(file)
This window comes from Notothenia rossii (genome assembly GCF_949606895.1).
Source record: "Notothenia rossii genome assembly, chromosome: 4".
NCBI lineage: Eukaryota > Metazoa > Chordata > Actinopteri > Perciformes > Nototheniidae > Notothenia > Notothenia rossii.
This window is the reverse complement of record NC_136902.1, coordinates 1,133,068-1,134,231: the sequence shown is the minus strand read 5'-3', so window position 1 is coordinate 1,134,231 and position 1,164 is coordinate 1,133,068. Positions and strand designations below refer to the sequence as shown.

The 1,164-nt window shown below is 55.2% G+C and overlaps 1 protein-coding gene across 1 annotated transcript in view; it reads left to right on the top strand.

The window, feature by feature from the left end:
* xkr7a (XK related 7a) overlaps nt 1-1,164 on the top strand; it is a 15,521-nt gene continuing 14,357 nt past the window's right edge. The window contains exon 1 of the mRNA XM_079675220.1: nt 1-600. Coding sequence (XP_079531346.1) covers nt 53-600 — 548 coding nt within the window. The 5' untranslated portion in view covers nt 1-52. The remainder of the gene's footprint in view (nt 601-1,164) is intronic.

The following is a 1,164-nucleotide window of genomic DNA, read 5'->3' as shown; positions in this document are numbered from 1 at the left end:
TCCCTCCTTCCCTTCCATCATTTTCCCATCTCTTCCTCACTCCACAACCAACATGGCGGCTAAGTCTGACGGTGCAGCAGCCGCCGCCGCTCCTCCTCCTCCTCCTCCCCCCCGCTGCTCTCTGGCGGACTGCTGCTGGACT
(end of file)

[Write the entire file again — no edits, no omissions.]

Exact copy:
This window comes from Notothenia rossii (genome assembly GCF_949606895.1).
Source record: "Notothenia rossii genome assembly, chromosome: 4".
NCBI lineage: Eukaryota > Metazoa > Chordata > Actinopteri > Perciformes > Nototheniidae > Notothenia > Notothenia rossii.
This window is the reverse complement of record NC_136902.1, coordinates 1,133,068-1,134,231: the sequence shown is the minus strand read 5'-3', so window position 1 is coordinate 1,134,231 and position 1,164 is coordinate 1,133,068. Positions and strand designations below refer to the sequence as shown.

The 1,164-nt window shown below is 55.2% G+C and overlaps 1 protein-coding gene across 1 annotated transcript in view; it reads left to right on the top strand.

The window, feature by feature from the left end:
* xkr7a (XK related 7a) overlaps nt 1-1,164 on the top strand; it is a 15,521-nt gene continuing 14,357 nt past the window's right edge. The window contains exon 1 of the mRNA XM_079675220.1: nt 1-600. Coding sequence (XP_079531346.1) covers nt 53-600 — 548 coding nt within the window. The 5' untranslated portion in view covers nt 1-52. The remainder of the gene's footprint in view (nt 601-1,164) is intronic.

The following is a 1,164-nucleotide window of genomic DNA, read 5'->3' as shown; positions in this document are numbered from 1 at the left end:
TCCCTCCTTCCCTTCCATCATTTTCCCATCTCTTCCTCACTCCACAACCAACATGGCGGCTAAGTCTGACGGTGCAGCAGCCGCCGCCGCTCCTCCTCCTCCTCCTCCCCCCCGCTGCTCTCTGGCGGACTGCTGCTGGACT